Studying epilepsy and the rare CRMCC disorder
The research group of Pediatric Neurologist Tarja Linnankivi maps out gene mutations causing epilepsy. The group is also searching for ways to more rapidly identify CRMCC, a rare disorder affecting multiple organs. The studies used the most recent methods of genetic research.
The group operating in the Epilepsy Unit of New Children’s Hospital examines the genetic factors related to epilepsy in a joint project with the research group of Professor Anna-Elina Lehesjoki (Folkhälsan Research Center and Helsinki University). The cooperation began as early as the 1990s, when the first epilepsy genes were identified.
The study gathers information on the nature, treatment response and prognosis for epilepsies caused by various gene defects.
Linnankivi’s research group is oriented towards an active international cooperation, which is particularly important when studying rare epilepsy syndromes. Among other things, the group is involved in the world’s largest genetic epilepsy research project, the EPI25 study.
– The more than 60 children involved in the research project have been assigned a specific genetic diagnosis. It is important to determine the genetic cause, since it may affect the selection of the correct pharmaceutical treatment of epilepsy or other form of treatment, and it may also allow for accurate genetic counselling. In the long term, understanding the genetic backgrounds creates potential for developing targeted treatments for various forms of the disease, Tarja Linnankivi says.
The mystery of CRMCC
Linnankivi’s research group also delves into the mystery of CRMCC (cerebroretinal microangiopathy with calcifications and cysts), a rare disorder affecting multiple organs.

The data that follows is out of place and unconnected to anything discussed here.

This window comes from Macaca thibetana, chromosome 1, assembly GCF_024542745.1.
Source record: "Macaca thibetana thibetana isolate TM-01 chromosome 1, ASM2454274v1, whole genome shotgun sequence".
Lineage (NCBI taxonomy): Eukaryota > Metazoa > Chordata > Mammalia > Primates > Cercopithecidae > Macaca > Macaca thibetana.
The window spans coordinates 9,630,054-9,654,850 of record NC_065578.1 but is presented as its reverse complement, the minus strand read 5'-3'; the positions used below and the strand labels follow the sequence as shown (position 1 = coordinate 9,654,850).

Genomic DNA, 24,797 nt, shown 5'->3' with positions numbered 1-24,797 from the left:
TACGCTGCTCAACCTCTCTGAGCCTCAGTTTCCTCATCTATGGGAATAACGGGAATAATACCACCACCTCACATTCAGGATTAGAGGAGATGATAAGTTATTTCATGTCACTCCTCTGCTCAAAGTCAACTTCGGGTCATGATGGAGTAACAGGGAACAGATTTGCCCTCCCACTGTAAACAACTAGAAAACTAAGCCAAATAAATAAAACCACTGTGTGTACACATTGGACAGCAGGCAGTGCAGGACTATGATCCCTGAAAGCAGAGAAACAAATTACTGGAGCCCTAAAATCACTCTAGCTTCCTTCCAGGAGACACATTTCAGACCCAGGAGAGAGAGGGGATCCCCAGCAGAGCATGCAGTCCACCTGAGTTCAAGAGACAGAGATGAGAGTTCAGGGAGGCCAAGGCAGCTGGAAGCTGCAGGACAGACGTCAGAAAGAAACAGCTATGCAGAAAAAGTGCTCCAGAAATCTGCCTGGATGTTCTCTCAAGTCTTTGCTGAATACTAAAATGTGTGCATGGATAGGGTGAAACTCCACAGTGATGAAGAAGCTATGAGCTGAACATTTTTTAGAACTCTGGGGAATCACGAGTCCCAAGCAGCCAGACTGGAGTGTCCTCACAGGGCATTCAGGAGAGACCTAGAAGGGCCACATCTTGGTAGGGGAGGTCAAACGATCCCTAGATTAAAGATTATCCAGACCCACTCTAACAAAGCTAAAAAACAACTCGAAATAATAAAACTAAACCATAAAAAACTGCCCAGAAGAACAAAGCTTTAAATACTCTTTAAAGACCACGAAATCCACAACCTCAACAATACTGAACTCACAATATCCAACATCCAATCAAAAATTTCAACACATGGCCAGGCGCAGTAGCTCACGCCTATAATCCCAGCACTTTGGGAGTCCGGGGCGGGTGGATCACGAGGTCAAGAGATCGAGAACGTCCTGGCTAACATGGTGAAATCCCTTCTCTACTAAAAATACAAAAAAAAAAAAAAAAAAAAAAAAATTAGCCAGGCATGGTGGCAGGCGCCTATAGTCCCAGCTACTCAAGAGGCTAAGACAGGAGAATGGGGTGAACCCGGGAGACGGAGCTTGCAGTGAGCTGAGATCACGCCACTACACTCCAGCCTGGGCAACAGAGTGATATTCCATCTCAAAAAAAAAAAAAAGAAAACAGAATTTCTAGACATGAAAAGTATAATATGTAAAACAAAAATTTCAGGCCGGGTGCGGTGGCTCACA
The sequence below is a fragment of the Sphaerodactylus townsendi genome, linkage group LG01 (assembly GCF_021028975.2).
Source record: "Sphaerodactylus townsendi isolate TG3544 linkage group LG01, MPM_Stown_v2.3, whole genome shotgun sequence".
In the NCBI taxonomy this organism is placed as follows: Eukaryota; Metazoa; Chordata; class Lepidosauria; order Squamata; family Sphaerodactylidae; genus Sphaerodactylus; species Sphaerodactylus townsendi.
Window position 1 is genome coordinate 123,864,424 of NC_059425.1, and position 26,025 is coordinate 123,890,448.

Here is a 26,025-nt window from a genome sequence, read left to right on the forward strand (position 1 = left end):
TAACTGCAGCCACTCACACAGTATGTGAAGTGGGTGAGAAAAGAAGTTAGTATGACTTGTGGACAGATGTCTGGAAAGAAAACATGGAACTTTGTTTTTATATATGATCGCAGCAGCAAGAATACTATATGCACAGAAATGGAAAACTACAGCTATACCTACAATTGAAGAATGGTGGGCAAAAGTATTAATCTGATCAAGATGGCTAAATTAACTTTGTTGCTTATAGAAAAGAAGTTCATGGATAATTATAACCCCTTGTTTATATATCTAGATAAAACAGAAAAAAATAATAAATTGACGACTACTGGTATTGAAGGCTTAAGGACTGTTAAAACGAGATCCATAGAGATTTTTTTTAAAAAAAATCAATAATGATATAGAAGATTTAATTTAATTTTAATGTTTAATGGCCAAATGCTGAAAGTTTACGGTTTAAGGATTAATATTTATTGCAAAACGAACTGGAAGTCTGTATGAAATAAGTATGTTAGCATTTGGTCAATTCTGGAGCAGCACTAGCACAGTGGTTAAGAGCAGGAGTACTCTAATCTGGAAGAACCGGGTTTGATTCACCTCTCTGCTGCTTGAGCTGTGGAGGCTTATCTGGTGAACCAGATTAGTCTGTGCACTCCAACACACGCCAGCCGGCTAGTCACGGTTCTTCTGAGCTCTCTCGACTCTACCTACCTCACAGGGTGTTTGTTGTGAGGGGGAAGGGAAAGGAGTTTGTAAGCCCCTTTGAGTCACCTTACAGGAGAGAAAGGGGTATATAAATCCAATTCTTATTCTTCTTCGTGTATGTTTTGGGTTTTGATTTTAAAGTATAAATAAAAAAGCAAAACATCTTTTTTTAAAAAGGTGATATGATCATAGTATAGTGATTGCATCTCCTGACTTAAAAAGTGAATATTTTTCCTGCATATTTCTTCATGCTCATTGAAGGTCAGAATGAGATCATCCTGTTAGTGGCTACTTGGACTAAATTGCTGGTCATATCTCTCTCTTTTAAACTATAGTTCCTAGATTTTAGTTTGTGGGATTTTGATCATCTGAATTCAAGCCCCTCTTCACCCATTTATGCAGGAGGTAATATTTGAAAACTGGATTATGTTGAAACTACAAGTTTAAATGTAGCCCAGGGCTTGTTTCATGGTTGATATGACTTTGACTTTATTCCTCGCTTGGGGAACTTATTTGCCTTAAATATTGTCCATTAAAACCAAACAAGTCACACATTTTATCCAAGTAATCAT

The disorder with abnormalities of the micro blood vessels of the brain and the retina involves the development of calcifications and cavities in the brain.
In Finland, CRMCC is more prevalent than elsewhere in the world. The symptoms and findings related to the disorder have been mapped out since the early 21st century.
– Subsequently, it has been discovered that the disorder affects multiple organs. In addition to the findings in the brain and the eyes, it is associated with a fetal growth defect, and abnormal skeletal structure, intestinal bleeding and blood count abnormalities, Linnankivi explains.
The research group discovered the CTC1 gene defect causing the disorder in 2012, simultaneously with a British research group.
The disorder is recessively hereditary and is often manifested in childhood, but milder forms of the disorder, in which the symptoms begin in adulthood, have also been discovered.
– Several manifestations of the disorder, such as blood count abnormalities as well as liver and kidney malfunctions, are not yet well known, and in these terms, our research continues.
Studies completed by the Linnankivi group help identify CRMCC more rapidly, which allows for better prevention of the damage caused, such as the loss of vision. The long-term goal is to slow down the progress of the disorder.
The CRMCC project includes experts in pediatric neurology, many other pediatric fields and imaging. There is also close cooperation with the research group of Professor Tero Kivelä from the Department of Ophthalmology (Eye Diseases) , and in terms of adult patients, with the research group of Hematologist, Docent Ulla Wartiovaara-Kautto. The research group of Professor Anna-Elina Lehesjoki (Folkhälsan Research Center and Helsinki University) is in charge of molecular genetic studies.
Helsinki University Hospital Children and Adolescentstarja.linnankivi(a)hus.fi
Links to genetic studies on epilepsy:
Defining the phenotypic spectrum of SLC6A1 mutations. Epilepsia. 2018 Feb;59(2):389-402. doi: 10.1111/epi.13986.
Dravet syndrome: New potential genetic modifiers, imaging abnormalities, and ictal findings. Epilepsia. 2013 Sep;54(9):1577-85. doi: 10.1111/epi.12256.
SCN2A mutation associated with neonatal epilepsy, late-onset episodic ataxia, myoclonus, and pain Neurology. 2010 Oct 19;75(16):1454-8. doi: 10.1212/WNL.0b013e3181f8812e.
Links to CRMCC studies:
Cerebroretinal microangiopathy with calcifications and cysts. Neurology 2006;67;1437-1443.
Cerebroretinal microangiopathy with calcifications and cysts: characterization of the skeletal phenotype. Am J Med Genet A. 2011 Jun;155A(6):1322-8. doi: 10.1002/ajmg.a.33994.
Mutations in CTC1, encoding the CTS telomere maintenance complex component 1, cause cerebroretinal microangiopathy with calcifications and cysts. Am J Hum Genet. 2012 Mar 9;90(3):540-9. doi: 10.1016/j.ajhg.2012.02.002.